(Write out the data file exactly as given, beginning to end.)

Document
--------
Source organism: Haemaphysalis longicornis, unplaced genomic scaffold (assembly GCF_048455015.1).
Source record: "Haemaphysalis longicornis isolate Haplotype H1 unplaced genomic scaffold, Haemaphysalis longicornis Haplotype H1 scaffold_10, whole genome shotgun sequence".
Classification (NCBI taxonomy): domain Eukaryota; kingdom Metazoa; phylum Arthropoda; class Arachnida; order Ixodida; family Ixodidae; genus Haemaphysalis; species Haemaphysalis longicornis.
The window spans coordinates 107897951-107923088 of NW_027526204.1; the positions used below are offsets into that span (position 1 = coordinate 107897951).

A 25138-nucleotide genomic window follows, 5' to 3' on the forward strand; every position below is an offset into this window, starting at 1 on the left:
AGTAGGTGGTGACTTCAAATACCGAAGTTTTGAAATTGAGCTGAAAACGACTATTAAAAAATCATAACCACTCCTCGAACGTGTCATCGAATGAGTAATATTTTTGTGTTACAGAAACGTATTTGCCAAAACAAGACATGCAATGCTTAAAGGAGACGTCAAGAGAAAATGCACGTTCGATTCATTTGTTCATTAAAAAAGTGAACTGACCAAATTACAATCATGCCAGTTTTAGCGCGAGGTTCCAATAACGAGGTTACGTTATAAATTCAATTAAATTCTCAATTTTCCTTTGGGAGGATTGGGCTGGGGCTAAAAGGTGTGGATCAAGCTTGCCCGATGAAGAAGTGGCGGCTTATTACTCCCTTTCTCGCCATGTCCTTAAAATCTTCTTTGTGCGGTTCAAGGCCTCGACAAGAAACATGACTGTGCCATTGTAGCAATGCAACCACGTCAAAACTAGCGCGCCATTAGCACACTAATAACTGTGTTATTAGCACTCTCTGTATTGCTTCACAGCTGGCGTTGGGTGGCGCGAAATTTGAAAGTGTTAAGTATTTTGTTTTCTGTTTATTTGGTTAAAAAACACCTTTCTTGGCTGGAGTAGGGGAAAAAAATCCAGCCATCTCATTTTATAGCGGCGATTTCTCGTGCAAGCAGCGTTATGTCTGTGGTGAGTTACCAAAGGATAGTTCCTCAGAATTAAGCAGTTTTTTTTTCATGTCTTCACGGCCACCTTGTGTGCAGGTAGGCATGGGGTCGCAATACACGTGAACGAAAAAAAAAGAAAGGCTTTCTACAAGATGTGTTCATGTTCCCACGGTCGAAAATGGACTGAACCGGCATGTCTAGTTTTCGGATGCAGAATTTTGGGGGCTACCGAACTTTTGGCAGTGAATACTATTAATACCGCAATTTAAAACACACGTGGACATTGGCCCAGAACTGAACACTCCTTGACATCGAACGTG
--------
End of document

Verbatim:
Source organism: Haemaphysalis longicornis, unplaced genomic scaffold (assembly GCF_048455015.1).
Source record: "Haemaphysalis longicornis isolate Haplotype H1 unplaced genomic scaffold, Haemaphysalis longicornis Haplotype H1 scaffold_10, whole genome shotgun sequence".
Classification (NCBI taxonomy): domain Eukaryota; kingdom Metazoa; phylum Arthropoda; class Arachnida; order Ixodida; family Ixodidae; genus Haemaphysalis; species Haemaphysalis longicornis.
The window spans coordinates 107897951-107923088 of NW_027526204.1; the positions used below are offsets into that span (position 1 = coordinate 107897951).

A 25138-nucleotide genomic window follows, 5' to 3' on the forward strand; every position below is an offset into this window, starting at 1 on the left:
AGTAGGTGGTGACTTCAAATACCGAAGTTTTGAAATTGAGCTGAAAACGACTATTAAAAAATCATAACCACTCCTCGAACGTGTCATCGAATGAGTAATATTTTTGTGTTACAGAAACGTATTTGCCAAAACAAGACATGCAATGCTTAAAGGAGACGTCAAGAGAAAATGCACGTTCGATTCATTTGTTCATTAAAAAAGTGAACTGACCAAATTACAATCATGCCAGTTTTAGCGCGAGGTTCCAATAACGAGGTTACGTTATAAATTCAATTAAATTCTCAATTTTCCTTTGGGAGGATTGGGCTGGGGCTAAAAGGTGTGGATCAAGCTTGCCCGATGAAGAAGTGGCGGCTTATTACTCCCTTTCTCGCCATGTCCTTAAAATCTTCTTTGTGCGGTTCAAGGCCTCGACAAGAAACATGACTGTGCCATTGTAGCAATGCAACCACGTCAAAACTAGCGCGCCATTAGCACACTAATAACTGTGTTATTAGCACTCTCTGTATTGCTTCACAGCTGGCGTTGGGTGGCGCGAAATTTGAAAGTGTTAAGTATTTTGTTTTCTGTTTATTTGGTTAAAAAACACCTTTCTTGGCTGGAGTAGGGGAAAAAAATCCAGCCATCTCATTTTATAGCGGCGATTTCTCGTGCAAGCAGCGTTATGTCTGTGGTGAGTTACCAAAGGATAGTTCCTCAGAATTAAGCAGTTTTTTTTTCATGTCTTCACGGCCACCTTGTGTGCAGGTAGGCATGGGGTCGCAATACACGTGAACGAAAAAAAAAGAAAGGCTTTCTACAAGATGTGTTCATGTTCCCACGGTCGAAAATGGACTGAACCGGCATGTCTAGTTTTCGGATGCAGAATTTTGGGGGCTACCGAACTTTTGGCAGTGAATACTATTAATACCGCAATTTAAAACACACGTGGACATTGGCCCAGAACTGAACACTCCTTGACATCGAACGTG